9. On Pleasy Playing Fields.
  10. Just keep in mind that if venkys pull out of the Rovers with the debt they are covering, we could be next.
  11. https://www.bbc.co.uk/sport/av/football/48736727 Why and how?
  12.  Alex Rover

    Old Rovers Footage

  13. One of the Holy Trinity, with Dunny and Duffy http://www.polarispublishing.com/book/matt_jansen What do you do when the world is at your feet . . . and then suddenly it isn’t? Matt Jansen had it all. He was young, quick, audaciously skilful and, at the turn of the millennium, regarded as one of the most intelligent attacking talents in English football. His potential seemed boundless. After bursting onto the scene with Carlisle in 1997 and helping his hometown club win promotion, Sir Alex Ferguson had tried to lure him to Old Trafford – but foreseeing only a bench spot at United, Jansen instead opted for Steve Coppell’s Crystal Palace. In 1998, he moved to Blackburn, and after blasting them back to the Premier League he earned a place in Sven Goran-Eriksson’s England squad on the back of a 16-goal season that included a strike in the final of the League Cup, which Blackburn won. At 24 Jansen was widely tipped to be part of England’s squad at the 2002 World Cup in South Korea and Japan, but Eriksson instead surprised many with his conservative selection of Martin Keown over the rising star; Keown wouldn’t play a single minute at the tournament and England would crash out to ten-man Brazil – but Jansen didn’t see a minute of it. While England battled it out in the Far East, Jansen had taken a holiday to Rome where he was involved a serious traffic accident. He suffered a brain haemorrhage and slipped into a six-day coma. Jansen survived and, astonishingly, he was back playing for Blackburn just four months later. But while his body may have recovered, his mind had not. In the shadow of the accident, he was unable to recapture the instinctive genius or the bullet-proof self-confidence that had previously defined him. This was a hidden breakdown – nothing that could be picked up by a fitness test or fixed on an operating table. As Jansen’s career as an elite footballer slipped away from him, he started to discover more about what had happened to him and how he could recover not only as an athlete, but as a person. This is the story of a career destined for the stratosphere, cruelly snatched away by the vagaries of fate. Brilliant, bold, and at times brutal in its honesty, this powerful tale of shattered dreams and a life rebuilt is a testament to an inspiring, unconquered soul.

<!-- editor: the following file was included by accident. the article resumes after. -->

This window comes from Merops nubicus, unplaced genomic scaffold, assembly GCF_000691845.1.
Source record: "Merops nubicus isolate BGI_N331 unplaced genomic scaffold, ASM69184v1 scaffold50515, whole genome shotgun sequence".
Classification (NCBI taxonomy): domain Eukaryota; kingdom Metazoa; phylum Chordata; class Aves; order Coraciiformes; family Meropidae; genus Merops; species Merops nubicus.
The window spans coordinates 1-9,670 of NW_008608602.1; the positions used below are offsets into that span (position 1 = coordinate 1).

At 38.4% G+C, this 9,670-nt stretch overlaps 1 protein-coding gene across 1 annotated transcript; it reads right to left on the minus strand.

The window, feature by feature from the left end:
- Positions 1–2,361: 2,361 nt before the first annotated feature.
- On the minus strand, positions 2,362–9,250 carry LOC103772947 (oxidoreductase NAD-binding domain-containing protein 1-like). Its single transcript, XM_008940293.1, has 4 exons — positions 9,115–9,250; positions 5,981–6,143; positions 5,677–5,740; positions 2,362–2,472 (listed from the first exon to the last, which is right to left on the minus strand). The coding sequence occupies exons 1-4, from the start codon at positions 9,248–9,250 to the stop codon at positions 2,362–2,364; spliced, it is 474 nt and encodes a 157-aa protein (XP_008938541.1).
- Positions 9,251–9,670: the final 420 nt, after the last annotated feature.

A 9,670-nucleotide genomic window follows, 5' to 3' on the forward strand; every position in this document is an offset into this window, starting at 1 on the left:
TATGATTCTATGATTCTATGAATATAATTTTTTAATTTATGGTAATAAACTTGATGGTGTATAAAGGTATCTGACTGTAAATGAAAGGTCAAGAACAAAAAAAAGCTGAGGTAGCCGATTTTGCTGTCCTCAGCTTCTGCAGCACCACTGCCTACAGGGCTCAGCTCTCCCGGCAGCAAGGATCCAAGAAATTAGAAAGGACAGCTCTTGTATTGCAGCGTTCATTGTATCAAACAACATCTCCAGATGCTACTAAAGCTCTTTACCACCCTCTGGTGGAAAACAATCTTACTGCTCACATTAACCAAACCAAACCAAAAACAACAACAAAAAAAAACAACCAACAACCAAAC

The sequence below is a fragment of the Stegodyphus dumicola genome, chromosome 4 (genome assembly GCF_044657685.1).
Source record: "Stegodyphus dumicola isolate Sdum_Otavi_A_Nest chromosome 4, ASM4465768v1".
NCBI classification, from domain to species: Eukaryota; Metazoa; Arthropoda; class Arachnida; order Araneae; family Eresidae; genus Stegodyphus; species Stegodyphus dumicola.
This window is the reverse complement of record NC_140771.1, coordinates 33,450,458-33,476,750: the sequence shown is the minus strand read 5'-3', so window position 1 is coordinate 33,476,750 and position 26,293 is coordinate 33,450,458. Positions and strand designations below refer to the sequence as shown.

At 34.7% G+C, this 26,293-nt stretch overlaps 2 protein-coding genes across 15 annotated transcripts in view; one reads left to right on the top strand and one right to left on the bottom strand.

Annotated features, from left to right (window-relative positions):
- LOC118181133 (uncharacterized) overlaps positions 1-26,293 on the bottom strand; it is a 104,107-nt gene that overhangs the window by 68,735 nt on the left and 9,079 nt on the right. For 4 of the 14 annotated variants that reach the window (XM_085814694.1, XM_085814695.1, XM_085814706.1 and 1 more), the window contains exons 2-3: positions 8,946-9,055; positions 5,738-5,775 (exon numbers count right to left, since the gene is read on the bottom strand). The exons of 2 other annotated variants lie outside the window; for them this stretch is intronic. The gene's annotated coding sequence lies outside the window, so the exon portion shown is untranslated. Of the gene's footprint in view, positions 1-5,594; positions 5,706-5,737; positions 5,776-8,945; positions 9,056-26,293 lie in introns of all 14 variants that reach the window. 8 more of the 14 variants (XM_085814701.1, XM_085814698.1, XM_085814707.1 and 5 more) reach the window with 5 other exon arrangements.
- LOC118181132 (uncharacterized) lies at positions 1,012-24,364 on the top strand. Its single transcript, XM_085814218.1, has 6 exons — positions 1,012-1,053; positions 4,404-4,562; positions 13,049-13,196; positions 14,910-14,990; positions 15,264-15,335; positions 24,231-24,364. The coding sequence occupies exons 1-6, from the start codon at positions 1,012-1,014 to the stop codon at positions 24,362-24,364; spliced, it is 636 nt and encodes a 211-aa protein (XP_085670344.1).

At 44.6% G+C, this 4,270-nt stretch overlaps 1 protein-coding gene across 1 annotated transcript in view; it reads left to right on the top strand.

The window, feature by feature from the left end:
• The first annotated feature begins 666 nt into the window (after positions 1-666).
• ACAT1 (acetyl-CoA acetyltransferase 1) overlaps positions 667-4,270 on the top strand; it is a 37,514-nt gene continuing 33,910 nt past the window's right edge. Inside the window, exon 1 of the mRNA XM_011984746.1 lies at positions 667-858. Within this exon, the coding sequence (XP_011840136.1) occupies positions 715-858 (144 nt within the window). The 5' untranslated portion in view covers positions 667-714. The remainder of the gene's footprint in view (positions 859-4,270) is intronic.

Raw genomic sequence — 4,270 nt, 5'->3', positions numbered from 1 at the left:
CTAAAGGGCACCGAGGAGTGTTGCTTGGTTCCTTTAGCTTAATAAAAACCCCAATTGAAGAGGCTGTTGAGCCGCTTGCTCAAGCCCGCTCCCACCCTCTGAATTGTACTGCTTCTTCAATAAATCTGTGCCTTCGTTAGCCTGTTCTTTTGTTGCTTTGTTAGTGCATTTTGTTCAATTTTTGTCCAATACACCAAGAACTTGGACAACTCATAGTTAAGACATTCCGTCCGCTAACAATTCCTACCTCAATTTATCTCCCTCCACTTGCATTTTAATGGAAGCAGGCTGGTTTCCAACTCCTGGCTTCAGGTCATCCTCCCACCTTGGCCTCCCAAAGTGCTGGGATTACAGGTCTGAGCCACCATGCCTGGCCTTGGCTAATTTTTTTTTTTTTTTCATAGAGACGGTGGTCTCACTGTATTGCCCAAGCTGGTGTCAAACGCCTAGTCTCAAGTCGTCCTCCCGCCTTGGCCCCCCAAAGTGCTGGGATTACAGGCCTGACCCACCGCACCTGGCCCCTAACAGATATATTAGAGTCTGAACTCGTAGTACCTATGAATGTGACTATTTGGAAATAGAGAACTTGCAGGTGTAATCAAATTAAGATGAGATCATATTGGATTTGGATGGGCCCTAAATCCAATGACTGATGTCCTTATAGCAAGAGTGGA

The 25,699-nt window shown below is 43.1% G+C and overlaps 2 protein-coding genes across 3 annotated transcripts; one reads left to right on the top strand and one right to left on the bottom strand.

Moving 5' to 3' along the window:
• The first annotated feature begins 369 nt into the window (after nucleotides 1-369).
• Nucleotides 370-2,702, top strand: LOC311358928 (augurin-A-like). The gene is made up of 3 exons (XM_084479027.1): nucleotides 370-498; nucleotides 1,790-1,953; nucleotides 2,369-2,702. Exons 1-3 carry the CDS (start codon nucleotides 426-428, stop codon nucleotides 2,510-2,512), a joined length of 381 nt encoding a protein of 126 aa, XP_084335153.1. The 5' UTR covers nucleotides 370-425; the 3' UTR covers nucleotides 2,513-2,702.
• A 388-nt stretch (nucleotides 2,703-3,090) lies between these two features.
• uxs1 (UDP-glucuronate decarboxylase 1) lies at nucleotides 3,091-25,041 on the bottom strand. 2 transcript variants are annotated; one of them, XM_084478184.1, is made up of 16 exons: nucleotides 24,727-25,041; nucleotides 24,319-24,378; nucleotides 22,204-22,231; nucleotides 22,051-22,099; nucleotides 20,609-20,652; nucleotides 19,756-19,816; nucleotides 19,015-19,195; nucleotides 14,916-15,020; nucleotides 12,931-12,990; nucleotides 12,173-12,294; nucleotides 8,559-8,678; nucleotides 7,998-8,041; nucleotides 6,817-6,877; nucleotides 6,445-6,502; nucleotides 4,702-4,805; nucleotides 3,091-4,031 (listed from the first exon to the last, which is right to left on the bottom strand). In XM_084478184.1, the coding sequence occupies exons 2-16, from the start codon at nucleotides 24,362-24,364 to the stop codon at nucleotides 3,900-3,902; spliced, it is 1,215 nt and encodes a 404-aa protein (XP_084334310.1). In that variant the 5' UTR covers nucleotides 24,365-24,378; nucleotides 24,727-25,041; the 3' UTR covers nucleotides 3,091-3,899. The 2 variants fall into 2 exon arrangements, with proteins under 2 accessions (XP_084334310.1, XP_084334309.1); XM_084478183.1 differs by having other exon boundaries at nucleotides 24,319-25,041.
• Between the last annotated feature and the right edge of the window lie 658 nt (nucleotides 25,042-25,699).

14.  Alex Rover

    Why do we concede so many last minute goals?

    It feels odd. Under Souness and Hughes when we were a goal up we'd lock it out. Now if we are 1 up going into the finish, we seem to fall apart!
  15. Maybe a statician can dispute this but it feels like we concede goals in the last few minutes constantly.